Human Rights Abuse & Amputations in Fijian Crewed Fisheries

Press Release

20th May 2019

“They had to amputate my fingers because of gangrene. I remember how humiliated I was at the CWM Hospital because I couldn’t use my hands to go to the toilet.”

London. UK. In the latest of the Human Rights at Sea series of investigative case studies, the charity supported by the NGO Pacific Dialogue, today publishes a new personal family case study concerning bad working conditions, poor medical treatment and the consequences of unacceptable labour practices onboard tuna fishing vessels manned by Fijian and Indonesian crew from 1999.

“We were supposed to work in short shifts in the bottom freezer (held at minus 40 degrees) but we had to stay there because we couldn’t get out. My hands were frozen and I couldn’t talk properly because my jaws wouldn’t work. ”

The case study highlights a series of past work incidents onboard South Korean fishing vessels which led to the subject of the investigation, Josaia Cama, losing the use of his fingers through amputation due to working in freezer store rooms without adequate hand protection at sub-zero temperatures of -40 degrees centigrade.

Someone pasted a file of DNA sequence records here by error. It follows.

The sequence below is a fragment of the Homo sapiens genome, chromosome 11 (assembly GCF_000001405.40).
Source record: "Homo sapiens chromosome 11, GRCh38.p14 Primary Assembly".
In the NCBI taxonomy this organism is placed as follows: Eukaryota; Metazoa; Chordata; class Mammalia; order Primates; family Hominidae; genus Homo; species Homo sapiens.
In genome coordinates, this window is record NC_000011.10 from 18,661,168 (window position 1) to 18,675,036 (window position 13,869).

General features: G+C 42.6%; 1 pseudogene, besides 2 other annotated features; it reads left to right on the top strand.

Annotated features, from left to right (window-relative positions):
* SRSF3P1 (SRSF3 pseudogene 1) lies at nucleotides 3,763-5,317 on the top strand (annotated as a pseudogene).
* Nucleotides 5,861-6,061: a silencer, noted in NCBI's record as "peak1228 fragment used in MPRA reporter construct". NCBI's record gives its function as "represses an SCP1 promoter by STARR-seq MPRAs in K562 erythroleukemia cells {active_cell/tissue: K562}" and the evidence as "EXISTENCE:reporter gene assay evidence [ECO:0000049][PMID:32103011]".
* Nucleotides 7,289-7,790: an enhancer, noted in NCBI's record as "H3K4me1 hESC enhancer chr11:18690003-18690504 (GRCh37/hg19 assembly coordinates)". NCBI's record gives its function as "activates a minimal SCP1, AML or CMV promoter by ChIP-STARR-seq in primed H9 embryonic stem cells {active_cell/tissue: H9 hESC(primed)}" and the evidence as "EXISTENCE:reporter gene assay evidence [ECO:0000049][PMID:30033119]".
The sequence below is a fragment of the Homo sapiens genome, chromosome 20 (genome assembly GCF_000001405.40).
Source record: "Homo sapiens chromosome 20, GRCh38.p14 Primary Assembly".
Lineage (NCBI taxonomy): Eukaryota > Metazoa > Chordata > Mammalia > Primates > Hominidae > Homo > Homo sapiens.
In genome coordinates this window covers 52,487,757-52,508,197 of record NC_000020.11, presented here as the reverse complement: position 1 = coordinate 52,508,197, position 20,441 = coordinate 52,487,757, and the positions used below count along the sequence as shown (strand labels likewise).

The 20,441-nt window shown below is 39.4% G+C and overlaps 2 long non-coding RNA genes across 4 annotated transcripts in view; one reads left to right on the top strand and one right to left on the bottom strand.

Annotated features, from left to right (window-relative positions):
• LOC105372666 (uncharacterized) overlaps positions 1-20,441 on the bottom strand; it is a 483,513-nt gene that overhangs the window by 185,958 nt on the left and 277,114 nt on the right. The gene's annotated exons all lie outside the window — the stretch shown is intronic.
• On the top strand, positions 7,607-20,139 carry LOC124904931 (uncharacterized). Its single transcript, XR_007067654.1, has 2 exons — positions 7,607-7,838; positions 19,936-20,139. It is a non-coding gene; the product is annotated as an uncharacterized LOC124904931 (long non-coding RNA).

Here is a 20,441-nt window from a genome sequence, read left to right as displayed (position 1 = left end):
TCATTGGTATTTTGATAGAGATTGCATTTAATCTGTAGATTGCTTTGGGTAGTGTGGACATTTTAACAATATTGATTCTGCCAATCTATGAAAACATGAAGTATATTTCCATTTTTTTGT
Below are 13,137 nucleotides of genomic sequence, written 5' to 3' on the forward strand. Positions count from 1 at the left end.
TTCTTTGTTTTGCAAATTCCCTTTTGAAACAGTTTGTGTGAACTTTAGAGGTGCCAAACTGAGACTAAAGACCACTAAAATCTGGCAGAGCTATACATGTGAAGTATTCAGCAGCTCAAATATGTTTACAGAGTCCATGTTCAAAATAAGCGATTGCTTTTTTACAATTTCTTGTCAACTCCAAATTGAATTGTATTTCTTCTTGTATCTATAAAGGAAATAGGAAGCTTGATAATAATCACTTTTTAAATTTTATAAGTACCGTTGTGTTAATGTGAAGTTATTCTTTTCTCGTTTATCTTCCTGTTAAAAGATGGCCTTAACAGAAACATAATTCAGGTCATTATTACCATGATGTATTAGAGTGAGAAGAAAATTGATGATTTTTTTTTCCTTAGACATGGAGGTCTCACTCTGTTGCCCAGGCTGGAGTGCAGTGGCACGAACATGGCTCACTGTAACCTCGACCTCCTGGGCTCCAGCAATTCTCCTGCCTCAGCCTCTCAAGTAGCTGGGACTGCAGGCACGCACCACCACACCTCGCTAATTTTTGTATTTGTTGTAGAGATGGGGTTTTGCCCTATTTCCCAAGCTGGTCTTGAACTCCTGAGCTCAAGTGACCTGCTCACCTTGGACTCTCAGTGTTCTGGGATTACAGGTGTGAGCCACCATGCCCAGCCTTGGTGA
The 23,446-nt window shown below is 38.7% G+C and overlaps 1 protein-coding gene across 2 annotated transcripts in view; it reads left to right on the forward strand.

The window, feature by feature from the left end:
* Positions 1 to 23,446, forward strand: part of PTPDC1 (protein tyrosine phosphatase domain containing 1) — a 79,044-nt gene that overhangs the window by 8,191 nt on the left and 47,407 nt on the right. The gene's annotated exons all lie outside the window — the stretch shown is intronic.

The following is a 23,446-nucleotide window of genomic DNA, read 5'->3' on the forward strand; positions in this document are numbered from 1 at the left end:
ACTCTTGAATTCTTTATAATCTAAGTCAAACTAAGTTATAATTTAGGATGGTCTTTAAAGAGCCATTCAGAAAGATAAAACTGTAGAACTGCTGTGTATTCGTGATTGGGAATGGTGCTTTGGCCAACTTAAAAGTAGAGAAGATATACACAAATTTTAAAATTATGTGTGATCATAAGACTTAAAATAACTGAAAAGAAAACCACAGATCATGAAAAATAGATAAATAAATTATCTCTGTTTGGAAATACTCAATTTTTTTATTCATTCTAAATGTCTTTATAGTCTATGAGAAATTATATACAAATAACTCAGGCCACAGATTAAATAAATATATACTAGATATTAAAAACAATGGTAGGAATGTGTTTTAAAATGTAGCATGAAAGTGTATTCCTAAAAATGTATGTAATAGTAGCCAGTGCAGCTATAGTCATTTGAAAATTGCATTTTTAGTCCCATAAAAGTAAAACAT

As an example of a historic incident, the charity continues to receive similar reports of poor working conditions in tuna fleets from Fijian crew.

The aim of the latest publication is to continue to raise international attention of the human rights abuses which have occurred and remain being currently reported in fishing fleets operating in the Pacific region.

Charity Founder, David Hammond, commented: “Crew safety, welfare standards and conditions of employment must be comprehensively addressed and constantly improved throughout the global fishing fleets to protect the fundamental rights of workers.”

Pacific Dialogue’s CEO, Patricia Kailola, comments: “Because we are in Fiji, we can only report on Fijians. Yet we know of similar abuse on vessels to men from other Pacific Islands States and Pacific Rim countries. Fishing companies and captains forget that men sign on as crew just so that they can earn money to care for their families – just like the company managers and captains do; they are willing to work hard for the well-being of the people they love.  So why are they treated like slaves, denied common humanity, and made to endure poor food, injury, and subhuman conditions? With the support of HRAS, Pacific Dialogue will continue to bring you stories of these men and their families – and there are hundreds to tell.”
Human Rights Abuse in Fijian Crewed Fisheries – The story of Josaia and Virisila Cama
“We were supposed to work in short shifts in the bottom freezer (held at minus 40 degrees) but we had to stay there because we couldn’t get out. My hands were frozen and I couldn’t talk properly because my jaws wouldn’t work. ”

ENDS.

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